The Milliner Guesthouse And Inn: Hudson In Four Rooms
Photos by Shannon Greer.
By Jamie Larson
One of the most enjoyable things about the ongoing small business renaissance in Hudson is its vast diversity of style. Each shop, guesthouse, restaurant and cultural center is a reflection of the unique style, and often caprice, of the individuals involved.
The Hudson Milliner, one of the city’s newest guesthouses, is a perfect example. At 415 Warren Street, the building, right in the center of it all, is both a beautiful expression of the honed taste and professional eyes of artist-owners Charlotta Janssen and Shannon Greer, and the strong historic aesthetics of Hudson itself.
“People come to Hudson to create exactly what they want,” says Janssen, who owns two funky Brooklyn restaurants—Chez Oskar and Lola BKLYN. “That’s what we did. We wanted to make spaces that really work, for us and our guests.”
From 2010 to 2013, Janssen and Greer toiled over every detail of a massive renovation. As a painter, Janssen fell in love with the exposed brick and old beams they uncovered after gutting both upper floors, marveling at the surviving 19th-century hardware. Greer, a photographer who also uses the rooms as sets for shoots, fixated on the natural light that pours into the spaces, formerly apartments and offices. The downstairs, now a handsome furniture store by Chris Lehrecke, was a millinery, hence the name and those of the suites: The Top Hat, Bowler, Fedora and Cloche.
“I looked at the design like a photographer, how I would shoot there,” Greer says. “Finding the right furniture is important and I’m always thinking in terms of lighting. But we also wanted to preserve the idea of Hudson. We wanted to keep the sense of place.”
It just feels like Hudson in the Milliner. The couple made bold design choices that at times border on the whimsical, but nothing is over the top. The exposed structural elements bring the feel of the small city into the room; the Hudson-sourced antiques provide guests with a personalized experience and the industrial elements and use of white add a slightly modern feel. That all may sound busy, but it’s not. Every space has been meticulously thought out and fits together like a strange, elegant puzzle.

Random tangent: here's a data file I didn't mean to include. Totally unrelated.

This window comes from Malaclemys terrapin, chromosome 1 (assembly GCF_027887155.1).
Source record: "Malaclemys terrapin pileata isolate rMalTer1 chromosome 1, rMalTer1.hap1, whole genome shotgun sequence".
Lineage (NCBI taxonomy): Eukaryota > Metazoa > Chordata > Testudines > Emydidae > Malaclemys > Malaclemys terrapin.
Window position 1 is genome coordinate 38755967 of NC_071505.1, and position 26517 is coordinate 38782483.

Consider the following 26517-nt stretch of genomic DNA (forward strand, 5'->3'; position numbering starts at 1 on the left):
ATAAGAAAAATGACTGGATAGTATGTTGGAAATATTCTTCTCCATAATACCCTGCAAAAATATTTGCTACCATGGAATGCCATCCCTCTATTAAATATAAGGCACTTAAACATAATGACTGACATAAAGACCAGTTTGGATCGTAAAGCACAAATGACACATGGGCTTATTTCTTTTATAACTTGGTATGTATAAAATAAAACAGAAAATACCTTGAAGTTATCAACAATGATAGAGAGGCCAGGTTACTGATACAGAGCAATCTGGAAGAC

“We tried to imagine what we would like in a bed and breakfast,” Janssen says. “We designed it for ourselves and wanted everything to be unique. Anyone coming up to Hudson wants space and sun and to be alone with their lover or family and feel comfortable.”
They said they hate the idea of going to a hotel where every room is the same, every lamp and every mirror bought by the dozen. Janssen and Greer painstakingly selected and fought over every design element. For what you get, plus location, the rates are a steal at $250 to $300 a night. But we’ll keep that between us.
For Janssen and Greer, the journey to open the Milliner was a circuitous one that started not as a business venture but a search for a country home in the area where Greer spent some of his school-age years. “We had this whole romantic notion of living in a barn,” she says, her arms wrapped around Greer’s shoulders. “But we are too urban.”
“We fell in love with Hudson,” Greer remembers of their 2010 property search. “It’s everything we liked about the country but you still have that urban feel. There’s music, art and amazing farm-to-table food.”
If, while staying at the Milliner, you feel like cooking in to take advantage of the beautifully retro kitchens, or hosting some friends for dinner, The Farm Box will deliver a fully stocked supply of locally grown goods ready for cooking right to your suite. Call it farm-to-table room service.
Janssen and Greer now live about half the week in NYC and the other half in their place off the back of the Milliner. With renovations complete, the two are now settling in. Janssen will be showing her paintings in October at the R Wells Gallery at 725 Warren; Greer is trying to shoot more and more of his work in Hudson. The couple has made a home for themselves at the Milliner and they’d be happy to have you as their guest.
“It is too big to be just our place but we fell in love with it,” says Janssen. “Now everyone can love it, too.”
The Hudson Milliner Guesthouse and Inn
415 Warren Street, Hudson, NY
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